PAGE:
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Rugby League player suspended for six months for anti-doping rule violation: DFSNZ v Stacey Mikara

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Press Release

17 February 2017

The Sports Tribunal has suspended rugby league player Stacey Mikara for six months for the presence of a metabolite of cannabis in a concentration higher than that permitted under WADA’s Prohibited List in a sample taken from him in competition.

Mr Mikara plays rugby league at provincial level for the Southland Rams. He tested positive for cannabis in a concentration of 269ng/ml in a sample he provided following a New Zealand Rugby League National Championship game on 17 September 2016. The limit for cannabis was increased by WADA in 2012 to 180ng/ml.

Mr Mikara was provisionally suspended without opposition on 18 January 2017. He admitted the violation but asked to be heard as to the appropriate sanction. DFSNZ did not assert that Mr Mikara’s cannabis use was taken to enhance his sporting performance and accepted that Mr Mikara could establish no significant fault on his part for the presence of the drug during competition that resulted from the recreational use of cannabis. Accordingly, the Tribunal was asked to assess Mr Mikara’s degree of fault in deciding on a period of ineligibility between a reprimand and two years.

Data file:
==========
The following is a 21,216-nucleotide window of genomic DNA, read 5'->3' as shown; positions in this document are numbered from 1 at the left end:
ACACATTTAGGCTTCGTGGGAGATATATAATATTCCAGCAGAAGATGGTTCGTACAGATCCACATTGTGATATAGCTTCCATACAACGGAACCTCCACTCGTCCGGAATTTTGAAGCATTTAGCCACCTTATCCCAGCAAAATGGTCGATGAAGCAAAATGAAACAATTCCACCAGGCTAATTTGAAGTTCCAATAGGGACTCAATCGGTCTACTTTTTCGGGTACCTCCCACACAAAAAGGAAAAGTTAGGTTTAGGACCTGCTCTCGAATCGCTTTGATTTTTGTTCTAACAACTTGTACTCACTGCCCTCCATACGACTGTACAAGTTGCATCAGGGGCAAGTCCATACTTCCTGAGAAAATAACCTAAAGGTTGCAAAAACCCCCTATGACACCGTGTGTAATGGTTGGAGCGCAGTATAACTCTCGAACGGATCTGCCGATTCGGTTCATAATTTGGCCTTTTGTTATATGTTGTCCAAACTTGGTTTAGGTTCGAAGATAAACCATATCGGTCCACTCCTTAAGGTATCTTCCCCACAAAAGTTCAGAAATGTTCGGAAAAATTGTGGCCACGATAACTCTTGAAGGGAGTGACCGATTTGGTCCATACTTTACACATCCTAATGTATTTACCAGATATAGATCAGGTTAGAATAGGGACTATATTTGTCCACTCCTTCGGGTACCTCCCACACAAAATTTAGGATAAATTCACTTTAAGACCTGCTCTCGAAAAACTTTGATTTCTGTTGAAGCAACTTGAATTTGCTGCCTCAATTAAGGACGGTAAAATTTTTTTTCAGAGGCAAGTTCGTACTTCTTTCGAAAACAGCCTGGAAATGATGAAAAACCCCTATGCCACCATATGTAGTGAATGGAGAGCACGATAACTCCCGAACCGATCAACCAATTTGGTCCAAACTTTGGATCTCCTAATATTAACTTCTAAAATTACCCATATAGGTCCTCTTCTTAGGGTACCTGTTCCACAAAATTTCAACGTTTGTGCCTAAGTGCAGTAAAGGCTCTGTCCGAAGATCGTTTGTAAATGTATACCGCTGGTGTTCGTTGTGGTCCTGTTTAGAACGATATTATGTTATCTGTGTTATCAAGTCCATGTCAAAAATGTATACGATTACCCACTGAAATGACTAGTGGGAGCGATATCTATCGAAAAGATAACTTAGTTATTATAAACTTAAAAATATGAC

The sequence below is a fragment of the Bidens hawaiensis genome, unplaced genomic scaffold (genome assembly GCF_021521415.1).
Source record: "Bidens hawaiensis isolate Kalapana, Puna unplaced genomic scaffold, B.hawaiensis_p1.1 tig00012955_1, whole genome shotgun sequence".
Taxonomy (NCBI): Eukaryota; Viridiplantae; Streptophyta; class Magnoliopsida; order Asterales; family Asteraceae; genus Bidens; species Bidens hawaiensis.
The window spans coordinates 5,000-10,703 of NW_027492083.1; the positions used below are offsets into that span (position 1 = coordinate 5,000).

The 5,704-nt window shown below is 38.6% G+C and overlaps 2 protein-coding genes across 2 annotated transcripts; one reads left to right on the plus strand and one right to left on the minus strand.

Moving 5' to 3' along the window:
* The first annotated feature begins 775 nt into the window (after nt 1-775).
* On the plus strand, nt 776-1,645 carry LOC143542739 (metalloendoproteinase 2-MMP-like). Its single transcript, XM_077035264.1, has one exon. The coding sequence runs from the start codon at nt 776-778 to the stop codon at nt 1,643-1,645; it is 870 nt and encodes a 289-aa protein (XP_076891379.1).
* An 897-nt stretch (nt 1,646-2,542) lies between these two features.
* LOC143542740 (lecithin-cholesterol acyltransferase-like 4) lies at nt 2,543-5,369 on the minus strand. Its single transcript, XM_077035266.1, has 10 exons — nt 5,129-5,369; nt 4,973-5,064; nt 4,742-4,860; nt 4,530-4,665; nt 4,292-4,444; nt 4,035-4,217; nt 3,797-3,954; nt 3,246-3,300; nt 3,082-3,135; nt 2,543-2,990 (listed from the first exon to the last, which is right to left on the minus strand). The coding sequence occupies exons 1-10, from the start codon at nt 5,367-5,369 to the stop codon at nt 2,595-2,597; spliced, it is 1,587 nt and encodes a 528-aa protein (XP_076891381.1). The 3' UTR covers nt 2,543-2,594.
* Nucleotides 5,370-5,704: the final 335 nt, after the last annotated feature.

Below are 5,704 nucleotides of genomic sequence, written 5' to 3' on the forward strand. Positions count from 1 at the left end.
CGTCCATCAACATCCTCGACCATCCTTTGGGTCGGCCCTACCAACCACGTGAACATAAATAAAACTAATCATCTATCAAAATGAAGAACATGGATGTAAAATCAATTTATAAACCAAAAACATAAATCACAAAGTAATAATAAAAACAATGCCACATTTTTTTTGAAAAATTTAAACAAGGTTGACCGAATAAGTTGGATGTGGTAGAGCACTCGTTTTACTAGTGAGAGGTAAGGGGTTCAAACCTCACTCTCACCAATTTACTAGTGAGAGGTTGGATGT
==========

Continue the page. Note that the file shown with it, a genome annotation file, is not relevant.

In line with its recent decision in Drug Free Sport New Zealand v Travell Ngatoko (ST17/17, 3 February 2017) which involved very similar circumstances, the Tribunal decided that six months suspension was appropriate. The Tribunal exercised its discretion to backdate the start of the ineligibility period to the date of provisional suspension which means that Mr Mikara will be ineligible to participate in any competitive sport until 17 July 2017.

The Tribunal was encouraged by Mr Mikara’s remarks that he would be “putting league ahead of marijuana” and is hopeful that this “will provide a good example for other athletes who may be of the view that sport can accommodate the recreational use of cannabis.

The decision in this case is available for download from the website of the Sports Tribunal (www.sportstribunal.org.nz). See Drug Free Sport New Zealand v Stacey Mikara.

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